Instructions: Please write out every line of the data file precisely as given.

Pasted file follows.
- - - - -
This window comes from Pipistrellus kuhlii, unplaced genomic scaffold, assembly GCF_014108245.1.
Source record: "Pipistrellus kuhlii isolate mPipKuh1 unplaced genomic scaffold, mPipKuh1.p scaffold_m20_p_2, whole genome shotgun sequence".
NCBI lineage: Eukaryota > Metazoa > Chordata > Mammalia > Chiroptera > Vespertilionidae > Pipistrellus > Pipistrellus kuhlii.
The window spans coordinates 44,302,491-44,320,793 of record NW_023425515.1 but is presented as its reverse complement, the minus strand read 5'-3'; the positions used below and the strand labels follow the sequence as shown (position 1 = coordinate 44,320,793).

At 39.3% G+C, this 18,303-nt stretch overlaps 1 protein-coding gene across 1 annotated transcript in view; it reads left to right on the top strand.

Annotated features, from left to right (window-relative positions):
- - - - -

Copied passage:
This window comes from Pipistrellus kuhlii, unplaced genomic scaffold, assembly GCF_014108245.1.
Source record: "Pipistrellus kuhlii isolate mPipKuh1 unplaced genomic scaffold, mPipKuh1.p scaffold_m20_p_2, whole genome shotgun sequence".
NCBI lineage: Eukaryota > Metazoa > Chordata > Mammalia > Chiroptera > Vespertilionidae > Pipistrellus > Pipistrellus kuhlii.
The window spans coordinates 44,302,491-44,320,793 of record NW_023425515.1 but is presented as its reverse complement, the minus strand read 5'-3'; the positions used below and the strand labels follow the sequence as shown (position 1 = coordinate 44,320,793).

At 39.3% G+C, this 18,303-nt stretch overlaps 1 protein-coding gene across 1 annotated transcript in view; it reads left to right on the top strand.

Annotated features, from left to right (window-relative positions):